CHARLESTON, SOUTH CAROLINA. It has long been know that magnetized water can reduce the build-up of scale in boilers and other industrial equipment. It is believed that magnetization reduces the scale formation by preventing naturally- occurring mineral deposits in the water from changing from a liquid to a solid state. A form of scale can also form on teeth. Calculus is mineralized plaque that forms on teeth through the bathing of plaque in saliva containing calcium and phosphate ions. Now researchers at the Medical University of South Carolina report that irrigating teeth with a magnetized oral irrigator can markedly reduce calculus formation. Their double-blind, two-period crossover clinical trial involved 29 patients who were known to have a strong tendency to form calculus particularly on the back of the lower six front teeth. The participants had their teeth thoroughly cleaned and after a two-week washout period were assigned to irrigate their teeth twice a day with a Hydro-Floss oral irrigator. Half of the patients used an irrigator with a magnet, the other half used one in which the magnet had been removed. After a three-month period the amount of calculus on the lower six front teeth was measured and the teeth were thoroughly cleaned again. The experiment was then repeated with the group which had used magnetized water using unmagnetized water and vice versa. A statistical evaluation of the results obtained at the end of the first period showed that the patients who had used the magnetized water had 64 per cent less calculus than the patients using the ordinary water. Overall gum health was also improved among the patients using magnetized water, but the difference was not statistically significant. The researchers conclude that using a magnetized water irrigator can help prevent the formation of calculus. NOTE: This study was funded by HydroFloss Inc., the manufacturer of the irrigator.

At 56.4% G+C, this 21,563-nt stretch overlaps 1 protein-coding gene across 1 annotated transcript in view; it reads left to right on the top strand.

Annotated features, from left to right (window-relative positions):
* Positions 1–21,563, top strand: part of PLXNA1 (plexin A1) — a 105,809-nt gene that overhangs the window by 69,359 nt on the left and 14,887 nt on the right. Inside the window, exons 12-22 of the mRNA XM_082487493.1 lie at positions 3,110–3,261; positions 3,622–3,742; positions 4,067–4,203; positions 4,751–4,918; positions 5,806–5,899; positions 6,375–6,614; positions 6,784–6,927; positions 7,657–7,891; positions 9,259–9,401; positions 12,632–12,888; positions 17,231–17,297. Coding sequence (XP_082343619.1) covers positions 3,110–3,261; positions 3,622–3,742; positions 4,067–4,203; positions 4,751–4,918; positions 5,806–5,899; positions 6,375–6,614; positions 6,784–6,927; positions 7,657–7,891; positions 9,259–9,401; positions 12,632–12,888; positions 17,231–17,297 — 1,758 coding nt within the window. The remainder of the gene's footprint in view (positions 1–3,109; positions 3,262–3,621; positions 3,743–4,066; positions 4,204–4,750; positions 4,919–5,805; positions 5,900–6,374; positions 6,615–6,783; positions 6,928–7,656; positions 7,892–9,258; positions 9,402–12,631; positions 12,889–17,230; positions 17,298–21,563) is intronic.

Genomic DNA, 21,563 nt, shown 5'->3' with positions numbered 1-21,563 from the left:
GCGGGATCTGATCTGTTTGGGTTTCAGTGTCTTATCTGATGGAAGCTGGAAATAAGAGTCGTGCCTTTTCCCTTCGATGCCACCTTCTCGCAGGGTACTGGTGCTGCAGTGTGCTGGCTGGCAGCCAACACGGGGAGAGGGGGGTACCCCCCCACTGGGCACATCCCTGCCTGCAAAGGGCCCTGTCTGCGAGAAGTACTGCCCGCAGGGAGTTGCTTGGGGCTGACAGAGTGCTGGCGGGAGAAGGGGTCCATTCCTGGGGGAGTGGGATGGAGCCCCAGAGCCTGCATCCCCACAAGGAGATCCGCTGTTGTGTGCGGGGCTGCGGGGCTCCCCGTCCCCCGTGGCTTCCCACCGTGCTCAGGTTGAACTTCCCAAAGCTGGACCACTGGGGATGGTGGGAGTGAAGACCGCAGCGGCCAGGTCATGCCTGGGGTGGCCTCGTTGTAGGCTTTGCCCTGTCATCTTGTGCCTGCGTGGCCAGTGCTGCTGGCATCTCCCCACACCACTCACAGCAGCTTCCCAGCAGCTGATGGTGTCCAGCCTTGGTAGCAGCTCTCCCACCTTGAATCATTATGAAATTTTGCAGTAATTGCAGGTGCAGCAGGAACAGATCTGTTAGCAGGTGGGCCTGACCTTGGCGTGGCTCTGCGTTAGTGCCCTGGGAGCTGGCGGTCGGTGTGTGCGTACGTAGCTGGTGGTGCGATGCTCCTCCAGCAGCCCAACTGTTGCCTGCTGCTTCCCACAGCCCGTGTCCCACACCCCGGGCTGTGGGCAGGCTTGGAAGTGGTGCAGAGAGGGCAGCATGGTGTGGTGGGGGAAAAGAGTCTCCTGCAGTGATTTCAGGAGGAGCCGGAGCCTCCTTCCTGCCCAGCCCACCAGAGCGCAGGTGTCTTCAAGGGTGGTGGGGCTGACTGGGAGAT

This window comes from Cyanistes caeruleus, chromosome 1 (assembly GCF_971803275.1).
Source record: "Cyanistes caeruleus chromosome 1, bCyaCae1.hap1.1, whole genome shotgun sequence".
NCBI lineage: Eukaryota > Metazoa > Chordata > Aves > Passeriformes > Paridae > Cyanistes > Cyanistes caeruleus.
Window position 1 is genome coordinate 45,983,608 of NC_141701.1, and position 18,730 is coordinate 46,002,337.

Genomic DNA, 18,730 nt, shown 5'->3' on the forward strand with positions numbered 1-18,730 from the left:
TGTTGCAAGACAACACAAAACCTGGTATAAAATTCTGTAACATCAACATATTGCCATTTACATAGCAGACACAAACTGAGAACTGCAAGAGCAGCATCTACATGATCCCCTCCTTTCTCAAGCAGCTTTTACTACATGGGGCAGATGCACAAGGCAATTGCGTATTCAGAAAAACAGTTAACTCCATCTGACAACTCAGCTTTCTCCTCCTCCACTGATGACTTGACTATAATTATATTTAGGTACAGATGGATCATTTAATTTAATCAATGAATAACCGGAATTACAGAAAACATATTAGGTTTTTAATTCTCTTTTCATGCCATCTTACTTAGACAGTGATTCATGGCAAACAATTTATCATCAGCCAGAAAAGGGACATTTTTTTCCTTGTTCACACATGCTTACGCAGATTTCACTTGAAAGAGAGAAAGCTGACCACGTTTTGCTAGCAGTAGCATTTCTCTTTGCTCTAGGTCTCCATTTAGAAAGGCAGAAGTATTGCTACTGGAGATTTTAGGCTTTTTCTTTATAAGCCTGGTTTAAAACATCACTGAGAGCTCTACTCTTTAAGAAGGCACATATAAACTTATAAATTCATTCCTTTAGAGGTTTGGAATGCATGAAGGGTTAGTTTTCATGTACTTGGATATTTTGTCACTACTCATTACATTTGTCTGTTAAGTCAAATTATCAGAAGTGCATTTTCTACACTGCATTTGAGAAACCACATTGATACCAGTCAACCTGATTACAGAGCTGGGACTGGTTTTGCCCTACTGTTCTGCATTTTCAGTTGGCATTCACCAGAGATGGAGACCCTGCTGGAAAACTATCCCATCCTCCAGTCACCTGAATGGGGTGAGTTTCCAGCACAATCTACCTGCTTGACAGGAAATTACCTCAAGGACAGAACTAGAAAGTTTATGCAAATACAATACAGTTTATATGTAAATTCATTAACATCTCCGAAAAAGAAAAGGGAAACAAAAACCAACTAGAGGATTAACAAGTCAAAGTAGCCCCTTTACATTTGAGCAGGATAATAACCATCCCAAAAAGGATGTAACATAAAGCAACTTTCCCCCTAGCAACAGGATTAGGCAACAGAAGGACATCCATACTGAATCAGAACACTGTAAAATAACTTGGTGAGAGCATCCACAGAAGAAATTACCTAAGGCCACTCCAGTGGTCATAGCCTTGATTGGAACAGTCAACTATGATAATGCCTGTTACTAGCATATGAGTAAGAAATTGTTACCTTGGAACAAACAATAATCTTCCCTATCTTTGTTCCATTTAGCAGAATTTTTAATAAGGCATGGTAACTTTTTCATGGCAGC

Johnson, Karen E., et al. The effectiveness of a magnetized water oral irrigator (Hydro Floss) on plaque, calculus and gingival health. Journal of Clinical Periodontology, Vol. 25, 1998, pp. 316-21